Do or Do Not … There is no SHOULD

Sorry, Yoda, I am bastardizing your words. Mostly because I totally disagree with your version: Do or Do Not, there is no Try. Of course there’s a try. Everyone should try, I’m sure even young yoda had to try learn to print his name at some point … if a three fingered green, somethingorother even uses a pencil.

I digress.

I despise the would should.

I should go to the gym.

She should go to the gym.

I should do the laundry.

She should do her hair.

I should get going.

She should stop worrying.

It’s a word that says “I know what the right thing to do is, I am just putting it off” or “I know what the right thing to do is, and she’s not doing it”. It’s a word full of judgment and procrastination all in one. And women are particularly good at wielding it as a weapon, either at ourselves or at others.

As I read the article Killing off Supermom this morning (and associated comments) I could only sigh deeply.

Just WHY do we care so much about how others choose to live their lives? And why do we go searching for affirmation that we’re doing it the “right” way? I’m not innocent of this, far from it. I’ve wrung my hands a few times over decisions regarding my kids, but I try very hard to phrase the internal question without any shoulds.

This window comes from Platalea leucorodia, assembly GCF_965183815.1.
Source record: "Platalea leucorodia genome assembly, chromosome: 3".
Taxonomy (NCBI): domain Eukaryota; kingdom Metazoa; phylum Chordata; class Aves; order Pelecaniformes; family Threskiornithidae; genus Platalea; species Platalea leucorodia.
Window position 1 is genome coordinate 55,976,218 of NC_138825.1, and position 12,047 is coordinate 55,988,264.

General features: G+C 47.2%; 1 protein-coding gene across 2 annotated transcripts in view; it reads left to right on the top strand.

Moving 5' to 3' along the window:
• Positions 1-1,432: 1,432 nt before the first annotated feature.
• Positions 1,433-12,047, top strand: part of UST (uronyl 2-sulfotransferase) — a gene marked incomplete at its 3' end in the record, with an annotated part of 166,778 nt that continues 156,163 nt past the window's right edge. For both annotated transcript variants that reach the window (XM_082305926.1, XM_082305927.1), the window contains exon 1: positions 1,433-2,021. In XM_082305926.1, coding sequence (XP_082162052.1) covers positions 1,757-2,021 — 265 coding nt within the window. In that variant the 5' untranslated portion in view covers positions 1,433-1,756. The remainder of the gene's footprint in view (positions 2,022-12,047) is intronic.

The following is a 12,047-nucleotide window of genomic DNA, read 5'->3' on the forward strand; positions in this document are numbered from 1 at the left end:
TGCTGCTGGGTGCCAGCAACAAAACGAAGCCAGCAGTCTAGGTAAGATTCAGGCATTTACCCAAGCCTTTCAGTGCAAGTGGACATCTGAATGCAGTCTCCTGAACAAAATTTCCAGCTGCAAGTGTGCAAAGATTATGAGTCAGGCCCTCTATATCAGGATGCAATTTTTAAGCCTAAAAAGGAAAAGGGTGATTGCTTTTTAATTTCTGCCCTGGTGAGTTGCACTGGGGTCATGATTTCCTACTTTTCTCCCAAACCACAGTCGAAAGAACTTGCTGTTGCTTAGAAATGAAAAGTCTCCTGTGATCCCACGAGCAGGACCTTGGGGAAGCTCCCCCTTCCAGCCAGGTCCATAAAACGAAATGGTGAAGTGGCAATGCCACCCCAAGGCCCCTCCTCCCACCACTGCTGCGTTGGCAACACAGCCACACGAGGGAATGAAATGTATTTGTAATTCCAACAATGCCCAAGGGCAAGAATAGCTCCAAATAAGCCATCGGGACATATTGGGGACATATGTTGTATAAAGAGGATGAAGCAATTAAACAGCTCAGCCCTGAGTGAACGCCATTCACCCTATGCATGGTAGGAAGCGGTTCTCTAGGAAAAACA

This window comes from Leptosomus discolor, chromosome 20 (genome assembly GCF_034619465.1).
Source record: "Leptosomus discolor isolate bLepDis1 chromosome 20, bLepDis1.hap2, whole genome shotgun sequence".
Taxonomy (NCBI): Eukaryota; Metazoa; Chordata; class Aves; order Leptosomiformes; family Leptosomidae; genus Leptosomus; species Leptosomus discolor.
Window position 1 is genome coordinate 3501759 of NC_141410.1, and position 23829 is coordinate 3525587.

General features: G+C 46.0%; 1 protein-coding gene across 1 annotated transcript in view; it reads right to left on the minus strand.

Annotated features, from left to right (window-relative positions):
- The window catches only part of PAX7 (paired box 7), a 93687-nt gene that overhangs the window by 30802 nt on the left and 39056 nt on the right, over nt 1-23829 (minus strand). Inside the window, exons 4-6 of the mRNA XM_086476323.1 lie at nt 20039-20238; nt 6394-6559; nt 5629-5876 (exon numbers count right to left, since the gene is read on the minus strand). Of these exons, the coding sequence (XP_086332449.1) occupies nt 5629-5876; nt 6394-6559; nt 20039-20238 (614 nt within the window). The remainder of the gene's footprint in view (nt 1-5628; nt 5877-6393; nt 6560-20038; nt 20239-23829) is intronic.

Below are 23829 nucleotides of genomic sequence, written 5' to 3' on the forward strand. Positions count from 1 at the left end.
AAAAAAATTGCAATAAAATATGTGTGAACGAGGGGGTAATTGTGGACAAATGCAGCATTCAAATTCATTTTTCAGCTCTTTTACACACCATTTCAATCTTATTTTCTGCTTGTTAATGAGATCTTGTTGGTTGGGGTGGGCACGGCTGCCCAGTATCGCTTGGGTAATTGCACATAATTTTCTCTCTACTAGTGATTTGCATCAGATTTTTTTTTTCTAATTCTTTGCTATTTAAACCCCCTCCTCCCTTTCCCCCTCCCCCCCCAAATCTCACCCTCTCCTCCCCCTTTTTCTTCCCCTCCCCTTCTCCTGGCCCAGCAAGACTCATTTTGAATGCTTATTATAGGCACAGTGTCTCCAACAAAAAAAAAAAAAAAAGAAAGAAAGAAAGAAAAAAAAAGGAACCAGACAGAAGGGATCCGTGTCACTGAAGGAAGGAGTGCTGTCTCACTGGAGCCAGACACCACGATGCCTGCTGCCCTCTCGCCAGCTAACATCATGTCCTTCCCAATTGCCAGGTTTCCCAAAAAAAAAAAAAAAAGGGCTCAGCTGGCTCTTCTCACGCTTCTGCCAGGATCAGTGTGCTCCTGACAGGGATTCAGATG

It’s not “should I send my son to a private, expensive school?” … it’s “is there a better alternative for my son, one that will help him be more successful?”

It’s not “should I make my daughter go to soccer when she clearly doesn’t want to”, it’s “ok, what choice are we making today and what am I teaching her with this choice?”

I think one of the reasons there’s a proliferation of women’s magazines and articles and web sites and blogs to debate the shoulds of being a woman (or a mother, or not a mother, or a working mother, or or or or …) is that for some crazy reason, we look to society to tell us what we SHOULD do.

What’s the norm here? What choice can I make right now that looks normal and will make my path easier?

And it’s such a disservice to ourselves and each other.

Asking advice and seeking counsel from others is a great thing. I wish everyone had a BFF or an amazing mom to pepper with questions when the going gets tough. If you don’t, you can search out and cultivate those friendships in your support group of choice: church, the PTA, the community garden association, the gym …

But take ownership of your own life and don’t ask someone what you should do with it!

Instead of “what should I do?”, ask “what is your opinion on this choice I have?”. Just phrasing it differently helps you own the choice. No one is telling you what to do, you are making a choice. Society isn’t telling you what to do, you are choosing for yourself.



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